If you and your coworkers find your lunchroom conversation or after-work get-togethers monopolized by the same complaints about your employer, you are not alone. Even in the best of work situations, you will have colleagues who can find something to gripe about. Some bosses are just hard to get along with, and others may not demonstrate much respect. However, if your employer’s actions or policies violate your rights under any of the various employee protection laws, you may have good reason to complain.
When an employer violates your rights, chances are good that he or she is treating other workers the same way. You may even find that, in other branches, offices or stores in your chain, those employees have the same complaints against your employer. You may feel it is a lost cause for you to fight for better conditions alone, but what would happen if you joined your efforts with other employees who are suffering the same mistreatment?
Seeking class action status
Are you working through your unpaid lunch break? Does your employer have you classified as a contractor to avoid providing benefits? Does your employer routinely apply discriminatory practicing in hiring, firing or promoting? These are just a few serious employment violations that may be costing you and your coworkers thousands of dollars each year. By joining in a class action lawsuit with others who are under the same employer, you may improve the chances of successfully setting things right. Some key facts about class action cases include the following:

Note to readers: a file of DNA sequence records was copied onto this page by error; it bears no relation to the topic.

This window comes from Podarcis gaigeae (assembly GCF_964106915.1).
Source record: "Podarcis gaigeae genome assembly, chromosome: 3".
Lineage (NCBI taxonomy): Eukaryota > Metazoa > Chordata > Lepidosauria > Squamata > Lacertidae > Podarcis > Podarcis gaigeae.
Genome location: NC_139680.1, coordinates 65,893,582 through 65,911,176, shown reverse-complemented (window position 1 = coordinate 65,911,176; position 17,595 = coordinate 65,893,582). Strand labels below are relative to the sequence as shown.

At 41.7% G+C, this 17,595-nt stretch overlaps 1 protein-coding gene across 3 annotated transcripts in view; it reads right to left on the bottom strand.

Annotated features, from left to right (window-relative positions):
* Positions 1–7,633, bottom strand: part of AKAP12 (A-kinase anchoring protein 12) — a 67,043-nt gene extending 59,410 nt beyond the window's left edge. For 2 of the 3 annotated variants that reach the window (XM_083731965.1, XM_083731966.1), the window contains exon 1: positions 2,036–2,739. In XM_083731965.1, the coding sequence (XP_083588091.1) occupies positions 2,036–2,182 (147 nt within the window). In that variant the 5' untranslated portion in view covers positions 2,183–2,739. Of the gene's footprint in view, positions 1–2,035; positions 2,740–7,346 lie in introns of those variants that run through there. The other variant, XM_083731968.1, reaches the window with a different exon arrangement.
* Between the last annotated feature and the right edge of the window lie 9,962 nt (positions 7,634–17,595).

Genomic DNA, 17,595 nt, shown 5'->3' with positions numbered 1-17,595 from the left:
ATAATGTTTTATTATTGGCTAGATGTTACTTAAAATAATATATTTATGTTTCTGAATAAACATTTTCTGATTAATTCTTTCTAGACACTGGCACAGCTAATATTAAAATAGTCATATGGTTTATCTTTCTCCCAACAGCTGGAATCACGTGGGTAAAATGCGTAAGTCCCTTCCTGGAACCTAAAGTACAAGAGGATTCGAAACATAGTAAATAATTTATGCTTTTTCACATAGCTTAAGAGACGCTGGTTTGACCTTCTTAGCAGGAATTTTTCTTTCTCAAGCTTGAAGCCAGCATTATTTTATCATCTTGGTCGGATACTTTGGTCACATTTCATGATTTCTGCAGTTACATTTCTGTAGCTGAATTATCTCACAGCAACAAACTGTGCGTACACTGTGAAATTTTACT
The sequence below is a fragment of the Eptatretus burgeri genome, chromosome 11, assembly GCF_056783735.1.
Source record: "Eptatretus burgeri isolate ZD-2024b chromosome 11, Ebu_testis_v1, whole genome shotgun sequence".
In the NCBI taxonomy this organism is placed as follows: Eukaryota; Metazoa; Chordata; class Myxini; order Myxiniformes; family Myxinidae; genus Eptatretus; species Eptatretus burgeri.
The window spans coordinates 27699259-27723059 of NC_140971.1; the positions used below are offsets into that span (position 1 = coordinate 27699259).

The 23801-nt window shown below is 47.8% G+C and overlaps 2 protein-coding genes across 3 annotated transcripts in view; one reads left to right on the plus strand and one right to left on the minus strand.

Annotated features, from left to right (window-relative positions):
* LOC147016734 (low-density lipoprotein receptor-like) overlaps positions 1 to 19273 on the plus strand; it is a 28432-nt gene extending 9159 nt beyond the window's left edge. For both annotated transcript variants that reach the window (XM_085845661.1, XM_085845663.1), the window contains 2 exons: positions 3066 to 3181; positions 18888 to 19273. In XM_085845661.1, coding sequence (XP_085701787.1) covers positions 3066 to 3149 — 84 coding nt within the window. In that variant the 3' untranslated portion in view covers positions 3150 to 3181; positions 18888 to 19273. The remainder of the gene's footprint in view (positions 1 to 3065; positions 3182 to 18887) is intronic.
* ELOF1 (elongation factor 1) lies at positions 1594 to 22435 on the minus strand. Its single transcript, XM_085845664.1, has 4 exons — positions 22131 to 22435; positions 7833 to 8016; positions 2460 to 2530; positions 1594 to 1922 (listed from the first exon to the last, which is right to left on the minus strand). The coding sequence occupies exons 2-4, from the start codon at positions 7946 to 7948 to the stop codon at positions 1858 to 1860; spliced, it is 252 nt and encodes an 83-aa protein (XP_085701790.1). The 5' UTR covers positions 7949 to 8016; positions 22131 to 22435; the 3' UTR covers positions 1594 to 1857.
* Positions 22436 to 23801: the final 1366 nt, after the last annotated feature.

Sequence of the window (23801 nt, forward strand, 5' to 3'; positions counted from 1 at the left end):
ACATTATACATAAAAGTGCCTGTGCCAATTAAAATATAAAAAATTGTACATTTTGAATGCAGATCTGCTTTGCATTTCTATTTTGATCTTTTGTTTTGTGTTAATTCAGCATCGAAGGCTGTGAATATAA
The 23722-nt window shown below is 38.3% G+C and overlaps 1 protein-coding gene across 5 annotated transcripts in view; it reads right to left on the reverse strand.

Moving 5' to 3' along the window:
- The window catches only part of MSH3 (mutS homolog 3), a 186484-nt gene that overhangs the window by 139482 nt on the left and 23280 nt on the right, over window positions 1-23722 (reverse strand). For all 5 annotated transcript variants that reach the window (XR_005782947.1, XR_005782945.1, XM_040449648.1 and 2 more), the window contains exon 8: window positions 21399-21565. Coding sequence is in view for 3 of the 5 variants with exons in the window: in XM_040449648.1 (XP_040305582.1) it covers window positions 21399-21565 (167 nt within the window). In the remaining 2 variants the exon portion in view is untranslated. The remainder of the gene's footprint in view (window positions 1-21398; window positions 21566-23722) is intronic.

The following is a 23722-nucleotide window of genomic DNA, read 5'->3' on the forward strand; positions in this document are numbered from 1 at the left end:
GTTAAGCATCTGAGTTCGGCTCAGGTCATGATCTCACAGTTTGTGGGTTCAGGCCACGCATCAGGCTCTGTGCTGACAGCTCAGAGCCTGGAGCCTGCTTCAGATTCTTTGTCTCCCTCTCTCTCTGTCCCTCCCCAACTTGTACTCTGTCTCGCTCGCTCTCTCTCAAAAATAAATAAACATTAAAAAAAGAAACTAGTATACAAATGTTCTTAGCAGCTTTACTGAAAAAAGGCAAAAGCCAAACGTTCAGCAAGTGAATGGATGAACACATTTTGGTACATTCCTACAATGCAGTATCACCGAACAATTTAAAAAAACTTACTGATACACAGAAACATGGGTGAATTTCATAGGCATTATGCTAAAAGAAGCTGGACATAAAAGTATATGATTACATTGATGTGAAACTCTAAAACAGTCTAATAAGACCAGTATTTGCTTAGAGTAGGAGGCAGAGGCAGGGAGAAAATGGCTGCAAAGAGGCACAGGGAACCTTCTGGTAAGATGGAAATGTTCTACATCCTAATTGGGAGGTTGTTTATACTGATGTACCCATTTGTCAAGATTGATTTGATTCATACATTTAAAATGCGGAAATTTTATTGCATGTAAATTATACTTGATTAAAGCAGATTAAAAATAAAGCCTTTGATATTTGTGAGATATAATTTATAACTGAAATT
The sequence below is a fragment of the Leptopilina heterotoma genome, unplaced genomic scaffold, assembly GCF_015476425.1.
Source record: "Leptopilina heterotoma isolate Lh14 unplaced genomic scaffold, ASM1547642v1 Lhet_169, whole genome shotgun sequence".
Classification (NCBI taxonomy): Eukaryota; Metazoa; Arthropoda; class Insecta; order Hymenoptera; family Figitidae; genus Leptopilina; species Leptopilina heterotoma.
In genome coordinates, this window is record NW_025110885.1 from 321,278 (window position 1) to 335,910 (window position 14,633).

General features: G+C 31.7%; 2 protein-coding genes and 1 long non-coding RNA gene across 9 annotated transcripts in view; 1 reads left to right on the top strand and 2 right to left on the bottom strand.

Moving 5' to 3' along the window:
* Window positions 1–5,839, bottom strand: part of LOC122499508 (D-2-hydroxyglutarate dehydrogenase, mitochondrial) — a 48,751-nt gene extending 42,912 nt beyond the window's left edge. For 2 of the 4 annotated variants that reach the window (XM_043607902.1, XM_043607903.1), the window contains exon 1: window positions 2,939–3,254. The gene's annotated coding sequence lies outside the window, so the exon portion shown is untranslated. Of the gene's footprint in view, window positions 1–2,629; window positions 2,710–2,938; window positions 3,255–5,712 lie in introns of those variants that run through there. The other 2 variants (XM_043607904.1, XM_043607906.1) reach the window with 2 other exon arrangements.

- One plaintiff represents all plaintiffs who have suffered similar unfair treatment.
- The lead plaintiff must show that the complaint is valid and that all the members of the class have experienced similar mistreatment.
- A judge must certify the lawsuit as a class action before you can proceed to court.
- Anyone who has suffered these violations at your place of employment is automatically part of the class action unless they opt out.
In many cases, the employer is willing to negotiate a settlement instead of allowing the matter to go to court. This could be in your favor if you have a legal representative who is a skilled negotiator. The results of a class action often mean a smaller payout than one might get with an individual case. However, a class action lawsuit speaks volumes to an employer and often greatly improves the chances that you will be heard and achieve your goals of a fairer, more respectful workplace.